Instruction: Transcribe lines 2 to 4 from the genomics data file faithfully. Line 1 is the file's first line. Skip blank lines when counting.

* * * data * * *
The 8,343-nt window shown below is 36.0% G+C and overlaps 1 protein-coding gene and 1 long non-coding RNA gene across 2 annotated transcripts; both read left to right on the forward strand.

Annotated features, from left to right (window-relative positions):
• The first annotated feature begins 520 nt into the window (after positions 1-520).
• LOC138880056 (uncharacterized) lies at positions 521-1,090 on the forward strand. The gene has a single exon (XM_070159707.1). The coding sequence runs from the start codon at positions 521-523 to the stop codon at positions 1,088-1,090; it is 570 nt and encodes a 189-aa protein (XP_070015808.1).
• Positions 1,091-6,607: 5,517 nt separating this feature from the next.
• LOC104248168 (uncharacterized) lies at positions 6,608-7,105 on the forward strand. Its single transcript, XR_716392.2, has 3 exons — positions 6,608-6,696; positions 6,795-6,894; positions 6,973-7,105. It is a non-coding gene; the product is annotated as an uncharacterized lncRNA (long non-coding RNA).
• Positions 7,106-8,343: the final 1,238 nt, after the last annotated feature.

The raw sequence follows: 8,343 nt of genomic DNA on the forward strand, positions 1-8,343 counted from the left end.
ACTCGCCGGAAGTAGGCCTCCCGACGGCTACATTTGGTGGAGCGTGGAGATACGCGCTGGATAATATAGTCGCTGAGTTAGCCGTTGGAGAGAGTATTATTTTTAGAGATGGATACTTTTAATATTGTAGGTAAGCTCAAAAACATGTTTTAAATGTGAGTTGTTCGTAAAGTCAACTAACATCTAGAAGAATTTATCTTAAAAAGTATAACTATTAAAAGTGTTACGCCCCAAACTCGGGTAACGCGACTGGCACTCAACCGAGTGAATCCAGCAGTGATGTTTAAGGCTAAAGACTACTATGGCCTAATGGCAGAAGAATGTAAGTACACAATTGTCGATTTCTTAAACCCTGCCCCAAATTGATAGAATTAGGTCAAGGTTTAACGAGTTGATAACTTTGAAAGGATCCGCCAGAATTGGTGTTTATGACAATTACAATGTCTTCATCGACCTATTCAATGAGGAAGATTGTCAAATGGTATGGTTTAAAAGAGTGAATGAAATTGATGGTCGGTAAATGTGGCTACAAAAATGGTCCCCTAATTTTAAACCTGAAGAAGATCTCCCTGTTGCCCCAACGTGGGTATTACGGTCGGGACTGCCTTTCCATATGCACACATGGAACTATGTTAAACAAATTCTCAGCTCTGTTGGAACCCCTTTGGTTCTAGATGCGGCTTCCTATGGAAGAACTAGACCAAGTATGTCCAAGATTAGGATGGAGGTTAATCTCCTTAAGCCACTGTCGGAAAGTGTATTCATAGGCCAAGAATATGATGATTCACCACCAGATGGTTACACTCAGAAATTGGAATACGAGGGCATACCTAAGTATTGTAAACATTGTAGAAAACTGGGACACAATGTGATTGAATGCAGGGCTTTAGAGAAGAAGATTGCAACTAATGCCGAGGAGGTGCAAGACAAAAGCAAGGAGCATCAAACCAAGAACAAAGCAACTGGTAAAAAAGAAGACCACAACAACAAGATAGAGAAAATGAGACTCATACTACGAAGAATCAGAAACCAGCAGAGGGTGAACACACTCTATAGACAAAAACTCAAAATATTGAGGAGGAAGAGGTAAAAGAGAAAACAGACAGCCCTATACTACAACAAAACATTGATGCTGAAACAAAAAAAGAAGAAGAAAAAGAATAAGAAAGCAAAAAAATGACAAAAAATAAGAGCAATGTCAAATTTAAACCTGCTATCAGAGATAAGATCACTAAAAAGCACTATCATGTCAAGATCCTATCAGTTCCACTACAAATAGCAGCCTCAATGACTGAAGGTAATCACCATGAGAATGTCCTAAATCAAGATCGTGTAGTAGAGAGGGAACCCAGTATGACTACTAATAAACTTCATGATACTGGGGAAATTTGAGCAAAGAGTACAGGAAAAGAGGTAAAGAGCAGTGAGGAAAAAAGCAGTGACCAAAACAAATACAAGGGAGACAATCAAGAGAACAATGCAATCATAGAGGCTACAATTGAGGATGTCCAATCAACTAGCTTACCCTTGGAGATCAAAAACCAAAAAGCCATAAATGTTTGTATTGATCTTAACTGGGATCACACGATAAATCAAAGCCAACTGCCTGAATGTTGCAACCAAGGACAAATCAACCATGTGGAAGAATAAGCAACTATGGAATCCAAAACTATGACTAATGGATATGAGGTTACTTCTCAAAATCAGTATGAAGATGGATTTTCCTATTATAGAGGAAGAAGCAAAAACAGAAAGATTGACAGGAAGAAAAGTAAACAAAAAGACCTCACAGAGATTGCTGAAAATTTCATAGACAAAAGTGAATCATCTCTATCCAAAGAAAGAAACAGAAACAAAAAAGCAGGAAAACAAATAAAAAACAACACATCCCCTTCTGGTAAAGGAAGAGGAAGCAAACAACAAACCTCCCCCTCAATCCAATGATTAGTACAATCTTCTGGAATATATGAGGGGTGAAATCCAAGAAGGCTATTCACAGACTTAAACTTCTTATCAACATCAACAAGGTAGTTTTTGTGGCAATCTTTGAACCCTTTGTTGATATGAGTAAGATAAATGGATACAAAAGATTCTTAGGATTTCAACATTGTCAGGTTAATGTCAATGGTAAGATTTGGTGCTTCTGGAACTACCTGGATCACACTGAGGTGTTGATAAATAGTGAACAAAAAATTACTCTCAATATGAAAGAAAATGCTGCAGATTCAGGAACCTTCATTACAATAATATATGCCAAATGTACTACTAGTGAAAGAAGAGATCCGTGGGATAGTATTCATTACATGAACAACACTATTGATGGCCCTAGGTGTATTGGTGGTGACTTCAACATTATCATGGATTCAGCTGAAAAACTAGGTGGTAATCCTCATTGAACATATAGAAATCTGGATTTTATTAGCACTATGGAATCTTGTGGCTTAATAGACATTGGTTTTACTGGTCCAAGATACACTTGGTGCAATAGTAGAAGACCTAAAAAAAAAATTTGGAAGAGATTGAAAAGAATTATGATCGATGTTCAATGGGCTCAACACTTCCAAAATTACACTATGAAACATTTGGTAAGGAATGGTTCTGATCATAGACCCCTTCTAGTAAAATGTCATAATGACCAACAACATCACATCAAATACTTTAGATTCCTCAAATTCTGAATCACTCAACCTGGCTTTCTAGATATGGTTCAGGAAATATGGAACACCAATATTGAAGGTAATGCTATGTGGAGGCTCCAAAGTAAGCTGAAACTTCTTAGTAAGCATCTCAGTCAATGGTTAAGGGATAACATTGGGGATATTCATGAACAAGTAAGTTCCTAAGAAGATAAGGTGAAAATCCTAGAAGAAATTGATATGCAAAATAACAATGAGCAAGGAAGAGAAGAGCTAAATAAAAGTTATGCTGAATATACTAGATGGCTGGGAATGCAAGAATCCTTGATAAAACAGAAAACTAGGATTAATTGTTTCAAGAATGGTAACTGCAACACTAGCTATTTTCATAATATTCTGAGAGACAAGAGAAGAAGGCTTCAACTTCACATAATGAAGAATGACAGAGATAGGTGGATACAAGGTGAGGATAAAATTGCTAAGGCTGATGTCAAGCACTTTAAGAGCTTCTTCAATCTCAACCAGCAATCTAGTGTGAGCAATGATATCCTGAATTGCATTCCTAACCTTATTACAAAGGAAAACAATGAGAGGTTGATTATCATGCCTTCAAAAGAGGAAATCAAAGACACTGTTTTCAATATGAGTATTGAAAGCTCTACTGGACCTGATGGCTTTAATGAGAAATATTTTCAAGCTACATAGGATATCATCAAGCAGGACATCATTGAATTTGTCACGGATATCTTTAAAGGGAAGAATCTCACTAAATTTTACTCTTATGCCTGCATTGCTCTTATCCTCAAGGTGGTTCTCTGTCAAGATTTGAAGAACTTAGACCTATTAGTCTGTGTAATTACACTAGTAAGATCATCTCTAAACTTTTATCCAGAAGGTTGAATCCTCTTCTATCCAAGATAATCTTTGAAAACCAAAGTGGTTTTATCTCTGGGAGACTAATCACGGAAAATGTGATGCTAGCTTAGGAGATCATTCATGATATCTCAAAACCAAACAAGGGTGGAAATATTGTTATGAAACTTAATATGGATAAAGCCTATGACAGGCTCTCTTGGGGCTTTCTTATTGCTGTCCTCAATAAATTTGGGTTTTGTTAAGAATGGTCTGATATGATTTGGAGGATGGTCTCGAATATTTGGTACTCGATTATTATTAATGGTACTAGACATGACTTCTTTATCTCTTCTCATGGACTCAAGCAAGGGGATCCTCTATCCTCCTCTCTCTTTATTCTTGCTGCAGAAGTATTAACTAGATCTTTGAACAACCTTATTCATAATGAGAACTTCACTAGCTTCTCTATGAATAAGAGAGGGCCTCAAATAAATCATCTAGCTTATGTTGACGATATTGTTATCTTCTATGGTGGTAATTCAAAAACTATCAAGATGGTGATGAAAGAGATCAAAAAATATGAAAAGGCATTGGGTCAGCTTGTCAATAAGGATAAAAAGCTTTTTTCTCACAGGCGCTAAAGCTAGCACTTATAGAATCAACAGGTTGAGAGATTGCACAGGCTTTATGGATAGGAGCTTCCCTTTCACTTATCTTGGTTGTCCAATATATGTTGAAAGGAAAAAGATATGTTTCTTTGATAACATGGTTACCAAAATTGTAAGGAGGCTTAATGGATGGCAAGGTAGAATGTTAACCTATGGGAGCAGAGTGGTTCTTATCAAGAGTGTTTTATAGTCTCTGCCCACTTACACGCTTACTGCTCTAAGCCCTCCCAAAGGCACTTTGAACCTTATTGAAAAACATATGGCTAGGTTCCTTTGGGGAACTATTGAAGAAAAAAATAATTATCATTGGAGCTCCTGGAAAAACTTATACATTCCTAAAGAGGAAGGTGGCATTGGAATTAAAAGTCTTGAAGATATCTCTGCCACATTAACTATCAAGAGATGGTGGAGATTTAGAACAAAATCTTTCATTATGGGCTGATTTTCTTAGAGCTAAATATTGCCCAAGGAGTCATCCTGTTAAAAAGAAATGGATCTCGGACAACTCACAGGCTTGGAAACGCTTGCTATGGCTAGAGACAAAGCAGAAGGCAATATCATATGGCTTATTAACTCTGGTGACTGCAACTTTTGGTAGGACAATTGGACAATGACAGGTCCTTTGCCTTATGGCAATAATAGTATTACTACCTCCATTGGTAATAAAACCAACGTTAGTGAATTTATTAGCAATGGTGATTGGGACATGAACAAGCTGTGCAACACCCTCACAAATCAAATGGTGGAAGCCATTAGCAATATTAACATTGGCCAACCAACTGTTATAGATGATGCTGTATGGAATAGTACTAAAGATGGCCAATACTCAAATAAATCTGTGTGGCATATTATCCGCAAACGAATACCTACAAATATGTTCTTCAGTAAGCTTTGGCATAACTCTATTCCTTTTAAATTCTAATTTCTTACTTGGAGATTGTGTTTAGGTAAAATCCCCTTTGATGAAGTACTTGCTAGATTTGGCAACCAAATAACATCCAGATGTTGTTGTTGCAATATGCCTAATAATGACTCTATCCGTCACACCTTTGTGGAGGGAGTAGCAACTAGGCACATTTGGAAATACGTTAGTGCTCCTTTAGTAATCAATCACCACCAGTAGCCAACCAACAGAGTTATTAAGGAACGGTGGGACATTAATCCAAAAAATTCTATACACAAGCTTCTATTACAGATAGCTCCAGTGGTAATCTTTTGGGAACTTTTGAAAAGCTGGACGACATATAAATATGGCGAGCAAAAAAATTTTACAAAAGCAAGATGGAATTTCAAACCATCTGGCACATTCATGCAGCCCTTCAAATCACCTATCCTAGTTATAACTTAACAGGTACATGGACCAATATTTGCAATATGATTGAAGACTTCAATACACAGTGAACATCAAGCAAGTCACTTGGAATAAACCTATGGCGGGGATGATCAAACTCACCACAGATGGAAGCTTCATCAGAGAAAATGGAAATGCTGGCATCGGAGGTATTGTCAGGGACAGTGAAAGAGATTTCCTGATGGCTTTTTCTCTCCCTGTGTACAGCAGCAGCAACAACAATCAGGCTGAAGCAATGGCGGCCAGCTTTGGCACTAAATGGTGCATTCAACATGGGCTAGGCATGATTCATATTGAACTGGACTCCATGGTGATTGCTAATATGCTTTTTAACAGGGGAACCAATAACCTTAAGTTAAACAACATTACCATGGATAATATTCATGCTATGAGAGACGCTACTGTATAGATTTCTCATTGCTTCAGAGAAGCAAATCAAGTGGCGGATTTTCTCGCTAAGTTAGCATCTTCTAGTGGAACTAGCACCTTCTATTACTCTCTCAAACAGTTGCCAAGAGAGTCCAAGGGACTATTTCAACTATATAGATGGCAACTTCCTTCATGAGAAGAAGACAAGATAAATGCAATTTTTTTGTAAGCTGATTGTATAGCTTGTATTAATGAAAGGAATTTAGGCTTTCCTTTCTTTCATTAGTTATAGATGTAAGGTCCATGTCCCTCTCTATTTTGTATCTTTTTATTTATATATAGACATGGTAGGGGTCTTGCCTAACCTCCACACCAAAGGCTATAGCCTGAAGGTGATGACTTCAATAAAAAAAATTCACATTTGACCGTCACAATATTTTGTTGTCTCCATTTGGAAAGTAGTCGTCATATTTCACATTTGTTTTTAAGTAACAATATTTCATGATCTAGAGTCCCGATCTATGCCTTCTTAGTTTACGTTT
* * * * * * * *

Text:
Annotated features, from left to right (window-relative positions):
• The first annotated feature begins 520 nt into the window (after positions 1-520).
• LOC138880056 (uncharacterized) lies at positions 521-1,090 on the forward strand. The gene has a single exon (XM_070159707.1). The coding sequence runs from the start codon at positions 521-523 to the stop codon at positions 1,088-1,090; it is 570 nt and encodes a 189-aa protein (XP_070015808.1).